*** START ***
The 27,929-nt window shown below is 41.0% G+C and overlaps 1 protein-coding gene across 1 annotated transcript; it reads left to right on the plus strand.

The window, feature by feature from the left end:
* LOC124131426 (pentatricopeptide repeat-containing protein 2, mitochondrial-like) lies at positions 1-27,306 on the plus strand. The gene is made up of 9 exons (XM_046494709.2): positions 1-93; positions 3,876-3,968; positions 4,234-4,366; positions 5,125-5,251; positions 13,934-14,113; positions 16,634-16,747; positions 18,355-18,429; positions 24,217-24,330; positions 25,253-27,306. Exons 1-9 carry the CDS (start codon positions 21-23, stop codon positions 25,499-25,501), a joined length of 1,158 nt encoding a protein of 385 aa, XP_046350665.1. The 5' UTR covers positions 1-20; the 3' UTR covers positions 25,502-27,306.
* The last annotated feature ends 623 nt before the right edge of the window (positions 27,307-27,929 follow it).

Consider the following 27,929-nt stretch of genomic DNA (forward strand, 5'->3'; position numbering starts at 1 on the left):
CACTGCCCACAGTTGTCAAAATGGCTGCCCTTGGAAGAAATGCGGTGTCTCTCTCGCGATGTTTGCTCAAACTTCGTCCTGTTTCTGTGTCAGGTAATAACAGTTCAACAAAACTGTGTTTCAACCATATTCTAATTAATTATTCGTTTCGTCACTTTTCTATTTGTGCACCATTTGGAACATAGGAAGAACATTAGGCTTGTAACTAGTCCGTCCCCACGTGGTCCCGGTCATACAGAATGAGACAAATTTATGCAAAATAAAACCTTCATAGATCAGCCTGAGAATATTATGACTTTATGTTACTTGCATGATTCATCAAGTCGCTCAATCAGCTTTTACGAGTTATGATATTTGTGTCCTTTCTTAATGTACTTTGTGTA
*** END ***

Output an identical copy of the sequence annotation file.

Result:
The 27,929-nt window shown below is 41.0% G+C and overlaps 1 protein-coding gene across 1 annotated transcript; it reads left to right on the plus strand.

The window, feature by feature from the left end:
* LOC124131426 (pentatricopeptide repeat-containing protein 2, mitochondrial-like) lies at positions 1-27,306 on the plus strand. The gene is made up of 9 exons (XM_046494709.2): positions 1-93; positions 3,876-3,968; positions 4,234-4,366; positions 5,125-5,251; positions 13,934-14,113; positions 16,634-16,747; positions 18,355-18,429; positions 24,217-24,330; positions 25,253-27,306. Exons 1-9 carry the CDS (start codon positions 21-23, stop codon positions 25,499-25,501), a joined length of 1,158 nt encoding a protein of 385 aa, XP_046350665.1. The 5' UTR covers positions 1-20; the 3' UTR covers positions 25,502-27,306.
* The last annotated feature ends 623 nt before the right edge of the window (positions 27,307-27,929 follow it).

Consider the following 27,929-nt stretch of genomic DNA (forward strand, 5'->3'; position numbering starts at 1 on the left):
CACTGCCCACAGTTGTCAAAATGGCTGCCCTTGGAAGAAATGCGGTGTCTCTCTCGCGATGTTTGCTCAAACTTCGTCCTGTTTCTGTGTCAGGTAATAACAGTTCAACAAAACTGTGTTTCAACCATATTCTAATTAATTATTCGTTTCGTCACTTTTCTATTTGTGCACCATTTGGAACATAGGAAGAACATTAGGCTTGTAACTAGTCCGTCCCCACGTGGTCCCGGTCATACAGAATGAGACAAATTTATGCAAAATAAAACCTTCATAGATCAGCCTGAGAATATTATGACTTTATGTTACTTGCATGATTCATCAAGTCGCTCAATCAGCTTTTACGAGTTATGATATTTGTGTCCTTTCTTAATGTACTTTGTGTA